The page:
Artbot Says Hello
It started with a challenge to myself: what if I wrote some code that would automatically make a square of art every hour? How could I make it interesting? I got to work and called the experiment ArtBot.
My first idea focused on randomisation. I could pick some random shapes and colours, throw them on the canvas, and repeat it once an hour. But going 100% random could get boring. I set a new challenge for myself: if you could go back in time and run the whole thing again, I’d want ArtBot to have the same results. That meant purely random numbers were disallowed. So I’d need to find real world events to inspire the visuals. How about the weather?
Defining colours with RGB
It’s possible to define a colour by describing how much Red, Green, and Blue it should contain. You use a number from 0 to 255. So rgb(255,0,0) would mean pure red, and rgb(0,200,200) would mean a blend of blue and green, making teal. Like so:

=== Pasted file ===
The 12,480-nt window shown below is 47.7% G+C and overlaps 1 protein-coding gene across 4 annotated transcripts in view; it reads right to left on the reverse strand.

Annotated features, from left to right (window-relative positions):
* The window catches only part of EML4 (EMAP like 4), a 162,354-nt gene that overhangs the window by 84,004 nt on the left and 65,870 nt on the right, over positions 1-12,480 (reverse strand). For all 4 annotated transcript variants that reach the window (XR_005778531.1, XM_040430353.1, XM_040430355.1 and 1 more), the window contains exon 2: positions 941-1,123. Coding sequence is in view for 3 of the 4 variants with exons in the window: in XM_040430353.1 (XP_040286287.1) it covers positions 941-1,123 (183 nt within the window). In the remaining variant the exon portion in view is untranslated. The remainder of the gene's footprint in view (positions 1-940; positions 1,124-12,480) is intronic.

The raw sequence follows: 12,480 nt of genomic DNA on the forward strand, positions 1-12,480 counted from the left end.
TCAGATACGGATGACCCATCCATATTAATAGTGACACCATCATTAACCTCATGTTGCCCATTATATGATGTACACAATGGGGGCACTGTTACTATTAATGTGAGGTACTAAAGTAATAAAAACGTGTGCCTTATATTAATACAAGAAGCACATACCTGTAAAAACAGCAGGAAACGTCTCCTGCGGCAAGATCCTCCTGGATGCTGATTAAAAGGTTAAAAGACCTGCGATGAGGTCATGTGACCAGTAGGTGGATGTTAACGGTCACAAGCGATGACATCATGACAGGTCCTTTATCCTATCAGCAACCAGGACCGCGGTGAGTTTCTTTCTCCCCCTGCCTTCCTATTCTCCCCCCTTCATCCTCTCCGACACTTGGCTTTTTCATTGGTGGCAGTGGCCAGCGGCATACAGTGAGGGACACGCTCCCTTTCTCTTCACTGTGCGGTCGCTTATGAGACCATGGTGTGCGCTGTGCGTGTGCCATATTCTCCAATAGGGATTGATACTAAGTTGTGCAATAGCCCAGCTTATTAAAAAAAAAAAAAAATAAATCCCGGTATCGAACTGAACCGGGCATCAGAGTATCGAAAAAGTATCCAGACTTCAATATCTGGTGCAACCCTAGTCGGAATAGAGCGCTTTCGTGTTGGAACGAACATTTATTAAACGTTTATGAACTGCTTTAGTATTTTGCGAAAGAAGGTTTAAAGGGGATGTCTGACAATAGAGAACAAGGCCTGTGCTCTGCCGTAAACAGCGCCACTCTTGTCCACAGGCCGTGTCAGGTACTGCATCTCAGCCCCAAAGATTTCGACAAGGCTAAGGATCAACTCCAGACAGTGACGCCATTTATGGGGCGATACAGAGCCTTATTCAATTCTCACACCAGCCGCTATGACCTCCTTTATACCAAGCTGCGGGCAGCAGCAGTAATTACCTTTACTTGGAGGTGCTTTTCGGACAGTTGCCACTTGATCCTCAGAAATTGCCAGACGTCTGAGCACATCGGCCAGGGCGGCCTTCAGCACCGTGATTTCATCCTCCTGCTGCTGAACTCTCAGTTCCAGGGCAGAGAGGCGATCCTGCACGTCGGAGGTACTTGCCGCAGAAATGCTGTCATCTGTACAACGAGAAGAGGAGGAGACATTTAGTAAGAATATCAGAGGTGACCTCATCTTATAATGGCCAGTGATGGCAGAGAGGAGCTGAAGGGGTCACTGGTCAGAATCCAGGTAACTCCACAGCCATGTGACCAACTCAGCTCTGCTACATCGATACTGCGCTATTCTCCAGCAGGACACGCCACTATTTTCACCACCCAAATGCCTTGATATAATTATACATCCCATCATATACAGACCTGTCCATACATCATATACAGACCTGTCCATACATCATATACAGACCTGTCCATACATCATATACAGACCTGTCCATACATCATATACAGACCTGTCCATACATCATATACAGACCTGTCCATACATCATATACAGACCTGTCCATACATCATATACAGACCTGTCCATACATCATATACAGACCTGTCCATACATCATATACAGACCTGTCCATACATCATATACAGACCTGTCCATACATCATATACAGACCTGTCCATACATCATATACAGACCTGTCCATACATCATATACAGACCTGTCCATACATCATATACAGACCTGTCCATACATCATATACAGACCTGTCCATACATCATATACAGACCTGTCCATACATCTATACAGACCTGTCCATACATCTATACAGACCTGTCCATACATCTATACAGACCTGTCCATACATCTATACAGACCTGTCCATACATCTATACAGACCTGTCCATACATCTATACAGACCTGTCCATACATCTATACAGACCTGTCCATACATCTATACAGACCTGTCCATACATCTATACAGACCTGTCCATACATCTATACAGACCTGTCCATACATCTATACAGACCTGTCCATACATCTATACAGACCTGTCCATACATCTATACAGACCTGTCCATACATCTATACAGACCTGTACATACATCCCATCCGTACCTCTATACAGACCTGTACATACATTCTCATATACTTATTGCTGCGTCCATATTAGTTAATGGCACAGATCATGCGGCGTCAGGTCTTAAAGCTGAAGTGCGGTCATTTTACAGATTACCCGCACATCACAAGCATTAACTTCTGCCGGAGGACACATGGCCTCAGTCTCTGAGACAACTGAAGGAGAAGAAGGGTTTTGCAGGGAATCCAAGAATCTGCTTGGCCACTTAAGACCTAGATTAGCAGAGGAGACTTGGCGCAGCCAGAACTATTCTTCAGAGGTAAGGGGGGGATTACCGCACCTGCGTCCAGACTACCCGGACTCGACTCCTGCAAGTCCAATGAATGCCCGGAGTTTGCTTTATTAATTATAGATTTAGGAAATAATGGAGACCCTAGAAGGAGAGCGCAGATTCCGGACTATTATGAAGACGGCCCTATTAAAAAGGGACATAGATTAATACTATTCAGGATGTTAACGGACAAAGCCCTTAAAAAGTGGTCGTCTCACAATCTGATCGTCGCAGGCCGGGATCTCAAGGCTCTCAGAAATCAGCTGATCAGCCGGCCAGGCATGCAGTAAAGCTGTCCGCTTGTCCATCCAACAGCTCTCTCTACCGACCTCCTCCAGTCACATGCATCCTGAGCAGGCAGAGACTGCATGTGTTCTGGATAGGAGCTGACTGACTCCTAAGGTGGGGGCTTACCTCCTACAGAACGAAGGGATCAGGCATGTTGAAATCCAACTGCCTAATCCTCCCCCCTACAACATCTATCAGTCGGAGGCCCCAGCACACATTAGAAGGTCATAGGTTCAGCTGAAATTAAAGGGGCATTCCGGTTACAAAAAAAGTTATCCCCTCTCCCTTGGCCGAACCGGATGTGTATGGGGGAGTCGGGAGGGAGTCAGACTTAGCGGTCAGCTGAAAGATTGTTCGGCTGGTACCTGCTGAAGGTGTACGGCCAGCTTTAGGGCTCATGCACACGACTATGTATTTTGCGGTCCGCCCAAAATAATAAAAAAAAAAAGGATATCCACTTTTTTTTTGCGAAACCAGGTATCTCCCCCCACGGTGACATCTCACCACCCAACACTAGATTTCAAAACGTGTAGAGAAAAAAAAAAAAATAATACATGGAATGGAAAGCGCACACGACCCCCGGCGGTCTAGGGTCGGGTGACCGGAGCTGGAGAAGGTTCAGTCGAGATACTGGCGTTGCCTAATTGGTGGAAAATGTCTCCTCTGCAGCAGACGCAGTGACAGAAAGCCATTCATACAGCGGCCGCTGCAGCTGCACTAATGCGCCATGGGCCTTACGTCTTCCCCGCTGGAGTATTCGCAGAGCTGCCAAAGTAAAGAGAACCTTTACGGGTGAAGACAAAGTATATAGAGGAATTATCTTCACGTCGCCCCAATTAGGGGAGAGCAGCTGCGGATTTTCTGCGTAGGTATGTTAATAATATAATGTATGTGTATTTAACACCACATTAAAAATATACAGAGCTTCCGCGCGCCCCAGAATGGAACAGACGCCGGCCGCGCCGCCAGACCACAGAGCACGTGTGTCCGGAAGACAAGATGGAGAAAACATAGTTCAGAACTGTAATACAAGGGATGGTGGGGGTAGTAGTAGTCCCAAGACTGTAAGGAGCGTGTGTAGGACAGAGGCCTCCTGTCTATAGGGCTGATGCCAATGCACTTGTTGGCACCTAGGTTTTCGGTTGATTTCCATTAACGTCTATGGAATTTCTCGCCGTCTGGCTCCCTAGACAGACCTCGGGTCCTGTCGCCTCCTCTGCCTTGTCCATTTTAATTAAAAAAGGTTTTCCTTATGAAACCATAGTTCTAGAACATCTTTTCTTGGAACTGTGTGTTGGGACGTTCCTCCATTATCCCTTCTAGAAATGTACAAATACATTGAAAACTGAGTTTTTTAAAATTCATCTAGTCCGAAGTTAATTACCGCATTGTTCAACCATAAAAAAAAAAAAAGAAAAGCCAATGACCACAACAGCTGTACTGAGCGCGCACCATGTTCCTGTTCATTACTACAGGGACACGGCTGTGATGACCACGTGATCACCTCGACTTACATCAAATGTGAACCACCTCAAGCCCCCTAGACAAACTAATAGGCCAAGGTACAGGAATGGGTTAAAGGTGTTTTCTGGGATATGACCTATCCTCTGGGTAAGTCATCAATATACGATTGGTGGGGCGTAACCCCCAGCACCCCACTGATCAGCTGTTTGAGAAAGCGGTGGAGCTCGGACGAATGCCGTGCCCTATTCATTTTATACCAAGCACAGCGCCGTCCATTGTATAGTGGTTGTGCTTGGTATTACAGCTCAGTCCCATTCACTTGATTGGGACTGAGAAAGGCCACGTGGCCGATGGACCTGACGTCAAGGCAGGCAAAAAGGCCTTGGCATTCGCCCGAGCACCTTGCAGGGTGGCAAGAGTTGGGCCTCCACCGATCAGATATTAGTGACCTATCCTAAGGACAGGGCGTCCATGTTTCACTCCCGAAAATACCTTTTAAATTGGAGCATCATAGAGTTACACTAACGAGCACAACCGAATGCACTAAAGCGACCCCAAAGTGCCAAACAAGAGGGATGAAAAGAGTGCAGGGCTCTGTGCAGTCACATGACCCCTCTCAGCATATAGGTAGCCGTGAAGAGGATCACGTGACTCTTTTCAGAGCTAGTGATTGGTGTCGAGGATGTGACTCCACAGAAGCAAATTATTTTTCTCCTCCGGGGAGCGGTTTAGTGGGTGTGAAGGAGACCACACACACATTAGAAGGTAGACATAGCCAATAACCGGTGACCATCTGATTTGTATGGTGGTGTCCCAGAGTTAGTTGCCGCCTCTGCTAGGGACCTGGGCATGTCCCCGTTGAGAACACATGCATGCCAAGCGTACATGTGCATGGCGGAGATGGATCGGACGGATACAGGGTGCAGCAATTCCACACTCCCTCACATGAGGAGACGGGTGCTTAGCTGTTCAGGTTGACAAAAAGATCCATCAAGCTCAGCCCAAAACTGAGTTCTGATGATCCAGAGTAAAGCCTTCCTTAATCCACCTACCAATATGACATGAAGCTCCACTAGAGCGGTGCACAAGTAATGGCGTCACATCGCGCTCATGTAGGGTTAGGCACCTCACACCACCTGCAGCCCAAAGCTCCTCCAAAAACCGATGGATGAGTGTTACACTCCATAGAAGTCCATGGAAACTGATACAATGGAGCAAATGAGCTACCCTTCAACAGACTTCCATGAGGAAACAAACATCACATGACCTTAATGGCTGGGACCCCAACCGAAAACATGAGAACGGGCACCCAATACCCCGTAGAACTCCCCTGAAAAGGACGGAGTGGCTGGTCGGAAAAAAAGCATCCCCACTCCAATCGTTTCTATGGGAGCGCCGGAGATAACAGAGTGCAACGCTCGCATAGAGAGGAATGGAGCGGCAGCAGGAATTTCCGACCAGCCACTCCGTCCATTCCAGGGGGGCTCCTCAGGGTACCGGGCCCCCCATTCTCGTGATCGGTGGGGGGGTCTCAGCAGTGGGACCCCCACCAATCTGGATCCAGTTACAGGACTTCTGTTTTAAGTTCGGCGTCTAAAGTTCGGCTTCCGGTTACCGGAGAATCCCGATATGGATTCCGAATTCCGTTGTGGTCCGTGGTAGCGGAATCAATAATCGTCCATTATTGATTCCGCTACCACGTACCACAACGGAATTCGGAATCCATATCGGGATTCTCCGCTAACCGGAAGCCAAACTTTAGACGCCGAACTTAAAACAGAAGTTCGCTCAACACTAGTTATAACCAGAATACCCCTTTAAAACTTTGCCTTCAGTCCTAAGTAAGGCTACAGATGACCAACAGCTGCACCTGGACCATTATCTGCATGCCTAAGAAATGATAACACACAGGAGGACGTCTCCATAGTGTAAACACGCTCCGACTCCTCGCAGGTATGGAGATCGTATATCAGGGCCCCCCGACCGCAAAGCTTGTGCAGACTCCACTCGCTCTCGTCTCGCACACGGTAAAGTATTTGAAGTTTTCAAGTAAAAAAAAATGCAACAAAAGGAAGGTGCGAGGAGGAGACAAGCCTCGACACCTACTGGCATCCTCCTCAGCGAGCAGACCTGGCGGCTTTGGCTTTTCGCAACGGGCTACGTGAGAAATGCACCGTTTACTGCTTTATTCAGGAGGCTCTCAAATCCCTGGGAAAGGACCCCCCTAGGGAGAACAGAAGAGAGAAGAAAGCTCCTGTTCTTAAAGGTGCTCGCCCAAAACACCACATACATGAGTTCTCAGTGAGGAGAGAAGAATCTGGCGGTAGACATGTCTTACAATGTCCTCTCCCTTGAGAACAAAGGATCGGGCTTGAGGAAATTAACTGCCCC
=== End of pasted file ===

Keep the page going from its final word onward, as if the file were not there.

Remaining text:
Defining RGB with weather in three cities
I picked three cities from around the world, one in the southern hemisphere and two in the northern hemisphere, and analysed their temperature ranges. Let’s say a city hits an annual high of 30 degrees Celcius (86 Fahrenheit) and a low of 3 degrees Celcius (38 Fahrenheit). That means if it’s ever 30 degrees, that’s 100% as hot as it gets, and if it’s 3 degrees, that’s 0%.
If you figure out the current temperature in three cities, then compare it to its annual range, you end up with a handy percentage. Maybe in city one it’s a really hot day and they’re at 94% of their hottest temp. Maybe in city two it’s an average day, so they’re down at 61%. And maybe in city three it’s the middle of winter in a snowstorm, so they’re at 9%. Here’s how the math works: 94% of 255 is 240, 61% of 255 is 156, and 9% of 255 is 23. So if you put those numbers together, you’d end up with this:
Testing out the algorithm
I let it run for 12 hours, and was presented with a lovely gradient. The temperature changes slightly every hour, as you can see here. But there’s a little bit of variation since each city has a different sunrise and sunset. That means the gradient isn’t perfectly uniform and smooth, which is nice.